begins new APL expressions just like ` button begins the main section of the keyboard. is a modified version of , so it is Shift+.

¨ applies a function to each 1 of the argument elements, so it is on APL+1. looks like a Roman numeral 1, so it also lives on the 1, albeit in the shifted position.

¯, <, , =, , >, and form a block. The number line 1–9 (because 0 on the far right) is split into two equal halves by 5 so that gives =. 4 and 6 are slightly less and more, respectively, so they give and . 3 and 7 are much less and more, respectively, so they give < and >. Finally, 2 is so much less that it is negative, giving the negative sign ¯, and 8 is so much greater that it is completely unequal, .

and are located on # (read "pound", £ on British keyboards). pointing down is on the lower of the two numbers 3 and 4. This can be remembered as the pound going down due to Brexit.

mirrors an array over its vertical centre, so it is placed on the centre of the 1–9 number line. is slightly off centre, while has completely fallen over.

and are on the largest (9) and smallest (0) digits, respectively, as is inclusive (any argument being true gives true) while is exclusive (any false gives false). Their negated versions and are on the shifted positions.

× is adjacent to for which it is equivalent on Boolean arguments. ! is above it, being ×/. ÷ is adjacent to its inverse, ×. And is in the shifted position, being the matrix equivalent of ÷.

Top row keys

? is on q for question.

, , and look similar to w, e, and i. and are the shifted variants of and . The Greek letters , and are also equivalent to the Latin e, and i.

is the Greek equivalent of r.

~ is on t for its name tilde, and its variant with diaeresis, , is on the shifted position.

is on y for yank (=take), and is on the adjacent u for drop down under.

is on o due to the similar looks, and is the shifted variant. is also on O for Over.

* is on p for power, and is the shifted variant.

and match the directionality of [ and ]. is usually immediately assigned to/from using , so they share key. is the empty vector and vectors are usually pictured as arrows pointing right, so it shares key with .

is on the rightmost key, and its shifted variant points the other way.

Home row keys

looks similar to a. The Greek letter is also equivalent to the Latin a. Finally, , being the left argument, is (below and) to the left of the right argument on w.

is on s for seiling (since c is pronounced like s here) and also finds the superlative argument. is adjacent on d for rounding down.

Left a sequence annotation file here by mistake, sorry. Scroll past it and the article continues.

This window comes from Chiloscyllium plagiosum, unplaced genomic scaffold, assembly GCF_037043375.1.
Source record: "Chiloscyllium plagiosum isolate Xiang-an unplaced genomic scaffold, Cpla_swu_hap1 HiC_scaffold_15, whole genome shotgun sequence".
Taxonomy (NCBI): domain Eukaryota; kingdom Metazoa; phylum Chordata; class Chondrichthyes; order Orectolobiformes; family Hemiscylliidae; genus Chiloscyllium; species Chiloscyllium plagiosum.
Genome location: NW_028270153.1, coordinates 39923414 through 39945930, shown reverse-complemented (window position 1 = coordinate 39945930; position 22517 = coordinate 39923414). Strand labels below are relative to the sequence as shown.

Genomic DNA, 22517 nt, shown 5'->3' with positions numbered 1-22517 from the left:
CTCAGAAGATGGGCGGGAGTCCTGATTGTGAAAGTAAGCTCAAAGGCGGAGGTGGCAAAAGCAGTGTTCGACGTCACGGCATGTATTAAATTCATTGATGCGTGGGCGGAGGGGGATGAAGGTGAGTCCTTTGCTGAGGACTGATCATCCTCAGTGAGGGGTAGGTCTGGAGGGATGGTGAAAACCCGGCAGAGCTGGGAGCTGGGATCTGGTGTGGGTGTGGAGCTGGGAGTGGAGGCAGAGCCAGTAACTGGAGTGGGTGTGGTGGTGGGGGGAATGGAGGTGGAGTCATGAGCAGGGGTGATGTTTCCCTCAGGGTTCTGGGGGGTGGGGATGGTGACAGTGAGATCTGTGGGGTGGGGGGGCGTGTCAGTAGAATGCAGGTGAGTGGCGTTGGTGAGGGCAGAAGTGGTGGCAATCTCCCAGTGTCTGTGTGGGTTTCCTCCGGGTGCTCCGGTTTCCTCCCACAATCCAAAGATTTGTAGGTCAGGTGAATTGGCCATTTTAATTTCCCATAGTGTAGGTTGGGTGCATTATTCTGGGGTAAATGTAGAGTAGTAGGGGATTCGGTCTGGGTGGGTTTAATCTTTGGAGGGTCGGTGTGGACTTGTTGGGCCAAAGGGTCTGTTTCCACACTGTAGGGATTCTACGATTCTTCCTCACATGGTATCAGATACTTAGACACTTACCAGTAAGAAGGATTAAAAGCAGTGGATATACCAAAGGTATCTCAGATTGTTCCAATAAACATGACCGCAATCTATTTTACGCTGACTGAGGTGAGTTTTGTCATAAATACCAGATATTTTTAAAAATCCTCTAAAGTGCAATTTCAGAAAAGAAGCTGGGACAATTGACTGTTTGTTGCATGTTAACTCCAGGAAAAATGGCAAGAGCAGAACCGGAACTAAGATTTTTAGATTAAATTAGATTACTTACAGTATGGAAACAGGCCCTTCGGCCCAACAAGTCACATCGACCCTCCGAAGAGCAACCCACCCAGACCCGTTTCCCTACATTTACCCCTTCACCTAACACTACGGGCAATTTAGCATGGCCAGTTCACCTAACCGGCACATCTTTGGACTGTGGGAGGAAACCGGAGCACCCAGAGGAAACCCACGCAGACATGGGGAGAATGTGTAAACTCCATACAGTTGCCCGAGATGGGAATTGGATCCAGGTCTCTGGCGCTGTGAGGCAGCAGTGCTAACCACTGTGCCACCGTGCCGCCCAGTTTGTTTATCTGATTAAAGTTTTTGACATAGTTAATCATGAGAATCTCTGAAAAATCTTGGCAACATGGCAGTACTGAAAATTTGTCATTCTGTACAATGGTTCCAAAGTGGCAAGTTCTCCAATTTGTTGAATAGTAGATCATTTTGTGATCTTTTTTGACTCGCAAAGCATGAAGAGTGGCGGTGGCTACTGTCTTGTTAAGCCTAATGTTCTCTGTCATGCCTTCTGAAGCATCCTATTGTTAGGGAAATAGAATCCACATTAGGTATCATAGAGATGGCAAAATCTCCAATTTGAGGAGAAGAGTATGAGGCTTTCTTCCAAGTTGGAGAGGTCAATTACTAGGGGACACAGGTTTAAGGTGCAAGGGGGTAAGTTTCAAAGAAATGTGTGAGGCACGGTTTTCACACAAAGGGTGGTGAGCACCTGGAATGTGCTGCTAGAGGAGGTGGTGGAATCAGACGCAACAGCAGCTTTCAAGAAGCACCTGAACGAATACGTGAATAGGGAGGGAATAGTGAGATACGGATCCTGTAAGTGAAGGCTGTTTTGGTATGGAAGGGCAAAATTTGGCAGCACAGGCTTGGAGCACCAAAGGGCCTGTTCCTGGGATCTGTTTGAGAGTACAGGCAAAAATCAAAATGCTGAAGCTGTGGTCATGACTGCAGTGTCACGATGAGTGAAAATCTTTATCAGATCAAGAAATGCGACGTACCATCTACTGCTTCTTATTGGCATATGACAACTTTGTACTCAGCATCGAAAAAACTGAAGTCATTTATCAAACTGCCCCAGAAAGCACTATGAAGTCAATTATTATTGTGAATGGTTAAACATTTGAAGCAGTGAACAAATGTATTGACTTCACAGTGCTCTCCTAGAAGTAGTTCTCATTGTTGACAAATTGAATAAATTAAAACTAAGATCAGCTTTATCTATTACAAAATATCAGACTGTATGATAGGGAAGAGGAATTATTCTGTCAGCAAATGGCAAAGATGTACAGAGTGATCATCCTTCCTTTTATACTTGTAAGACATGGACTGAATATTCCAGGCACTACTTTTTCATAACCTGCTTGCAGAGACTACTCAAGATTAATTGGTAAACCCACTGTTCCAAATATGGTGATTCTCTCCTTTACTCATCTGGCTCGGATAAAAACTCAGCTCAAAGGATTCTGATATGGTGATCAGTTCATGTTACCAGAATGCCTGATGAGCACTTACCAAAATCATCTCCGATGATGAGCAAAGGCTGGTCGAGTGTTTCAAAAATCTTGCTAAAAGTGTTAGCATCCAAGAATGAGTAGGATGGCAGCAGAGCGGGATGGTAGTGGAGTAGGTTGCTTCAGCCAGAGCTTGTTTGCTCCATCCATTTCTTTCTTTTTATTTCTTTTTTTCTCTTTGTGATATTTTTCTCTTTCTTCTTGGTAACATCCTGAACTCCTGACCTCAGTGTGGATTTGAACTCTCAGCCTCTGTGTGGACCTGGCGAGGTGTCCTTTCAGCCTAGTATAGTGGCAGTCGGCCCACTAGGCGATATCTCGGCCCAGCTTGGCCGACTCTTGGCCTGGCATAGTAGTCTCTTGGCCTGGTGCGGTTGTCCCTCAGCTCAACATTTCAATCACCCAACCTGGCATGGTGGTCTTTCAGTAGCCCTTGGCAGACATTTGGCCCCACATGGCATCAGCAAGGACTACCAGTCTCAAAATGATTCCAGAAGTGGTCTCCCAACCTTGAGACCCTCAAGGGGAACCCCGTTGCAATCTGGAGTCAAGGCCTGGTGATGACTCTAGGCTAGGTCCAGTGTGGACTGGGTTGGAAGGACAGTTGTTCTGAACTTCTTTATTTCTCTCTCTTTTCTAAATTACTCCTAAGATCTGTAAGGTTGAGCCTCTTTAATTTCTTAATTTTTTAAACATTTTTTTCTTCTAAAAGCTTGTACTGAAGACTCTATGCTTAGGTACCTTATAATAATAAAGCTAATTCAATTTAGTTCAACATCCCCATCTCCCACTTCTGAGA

_ is on f for being a floormat.

is on g for go!, indicating the beginning of a function definition or going around again (recursion). Adjecent, we find its upturned variant, , which is a home tent, located on on h.

on j is called jot. Its variant with diaeresis, , is on the shifted position.

' is on k for kuote (since q is reserved for question, as in "Q&A").

is also on K for Key.

is on L which looks like its lower left half. is its squished equivalent, on the shifted key.

executes code, and is on ; which is a ubiquitous symbol in code. Adjacent is which is its inverse and is found on ' because it makes things into text, as indicated by the quote.

is on : — a stack of lines on a stack of dots. is its negation and is found adjacent to it, on the ' key, being a with a ' drawn on top.

Bottom row keys

is on z because it zips up (encloses) a value into a scalar. Its shifted variant only does so conditionally. Its inverse and mirror-image, , is located adjacent, on x because it extracts (discloses) the content of an enclosed scalar.

is on c for cap, and its upturned variant, , is adjacent on v to which it is visually similar.

is on b because it evaluates digits in a given base. Its upturned variant is adjacent on n because it (e)ncodes a normal number to a custom number system.

| is on m for modulo/magnitude and modulus.

is on , due to the similarity of the words comma and comment. Shifted , gives the barred version, .

is adjacent to its mirrored counter-part which in turn is a barred version of its key, /.

varies the meaning of its operand, so it is in the corner on ?, adjacent to all the shifting keys.

Summary

All the above mnemonics are annotated on the below image of a US English keyboard layout:  

Pairing monadic and dyadic meanings

Meaning pairings fall into three groups as follows.

Monadic form is like dyadic form with a default left argument

Glyph Default left argument
+ 0J¯2×11x i.e.  
- 0
× ÷(|x)+x=0 i.e.  
÷ 1
* *1 i.e.  
*1 i.e.  
, (for scalars and vectors only)
? 1 (almost; monadic form gives a scalar, dyadic form gives a vector)
⎕UCS 0,⍳111411
⎕UCS 0,⍳111411
⌽⍳≢⍴x
⎕THIS
∘.=⍳≢x i.e.  
,1 (almost; monadic form gives a scalar, dyadic form gives a vector)
(≢⍴x)1
x
⊂⍳≢⌷x
x
x

Both forms are good fit for the glyph

Glyph Explanation
indicates (3) layers of depth for the monadic form
indicates a counting rod marking for the monadic form
take elements and increase rank
drop elements and decrease rank
"element of" and "enlist"
"enclose at positions where condition is met" and "enclose on condition of being simple"
"indices where elements fit into intervals" and "indices where true"
,[1]x (for non-scalars) and ,¯1 (for higher-rank arrays)

The two forms are conceptually related

Glyph Relationship
next higher integer or highest argument
next lower integer or lowest argument
| both forms can be called modulo and use the symbol:   and  
! factorial is prominent in the formula for binomial
both the trigonometric functions and   relate to the (unit) circle
~ "not" and "but not"
monadic means "not equal to any preceding item"
shape and reshape
indices of and index of
rotate and mirror along last axis
rotate and mirror along first axis
format and format with specification